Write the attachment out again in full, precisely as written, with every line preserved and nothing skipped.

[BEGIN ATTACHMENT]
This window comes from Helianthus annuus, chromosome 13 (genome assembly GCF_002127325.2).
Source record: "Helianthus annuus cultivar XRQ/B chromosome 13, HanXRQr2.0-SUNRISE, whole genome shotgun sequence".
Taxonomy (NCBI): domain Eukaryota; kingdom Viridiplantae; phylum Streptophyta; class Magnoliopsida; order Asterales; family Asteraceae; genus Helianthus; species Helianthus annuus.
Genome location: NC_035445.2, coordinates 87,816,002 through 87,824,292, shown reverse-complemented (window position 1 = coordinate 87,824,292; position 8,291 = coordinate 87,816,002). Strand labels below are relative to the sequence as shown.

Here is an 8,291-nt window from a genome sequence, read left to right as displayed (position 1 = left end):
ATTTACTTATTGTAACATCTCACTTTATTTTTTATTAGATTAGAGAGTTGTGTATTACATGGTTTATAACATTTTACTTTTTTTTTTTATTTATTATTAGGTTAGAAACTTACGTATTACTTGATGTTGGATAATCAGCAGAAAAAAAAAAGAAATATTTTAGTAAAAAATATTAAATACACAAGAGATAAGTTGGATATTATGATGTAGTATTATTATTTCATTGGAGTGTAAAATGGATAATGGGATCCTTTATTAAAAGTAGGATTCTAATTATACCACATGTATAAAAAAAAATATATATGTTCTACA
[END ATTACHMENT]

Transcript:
This window comes from Helianthus annuus, chromosome 13 (genome assembly GCF_002127325.2).
Source record: "Helianthus annuus cultivar XRQ/B chromosome 13, HanXRQr2.0-SUNRISE, whole genome shotgun sequence".
Taxonomy (NCBI): domain Eukaryota; kingdom Viridiplantae; phylum Streptophyta; class Magnoliopsida; order Asterales; family Asteraceae; genus Helianthus; species Helianthus annuus.
Genome location: NC_035445.2, coordinates 87,816,002 through 87,824,292, shown reverse-complemented (window position 1 = coordinate 87,824,292; position 8,291 = coordinate 87,816,002). Strand labels below are relative to the sequence as shown.

Here is an 8,291-nt window from a genome sequence, read left to right as displayed (position 1 = left end):
ATTTACTTATTGTAACATCTCACTTTATTTTTTATTAGATTAGAGAGTTGTGTATTACATGGTTTATAACATTTTACTTTTTTTTTTTATTTATTATTAGGTTAGAAACTTACGTATTACTTGATGTTGGATAATCAGCAGAAAAAAAAAAGAAATATTTTAGTAAAAAATATTAAATACACAAGAGATAAGTTGGATATTATGATGTAGTATTATTATTTCATTGGAGTGTAAAATGGATAATGGGATCCTTTATTAAAAGTAGGATTCTAATTATACCACATGTATAAAAAAAAATATATATGTTCTACA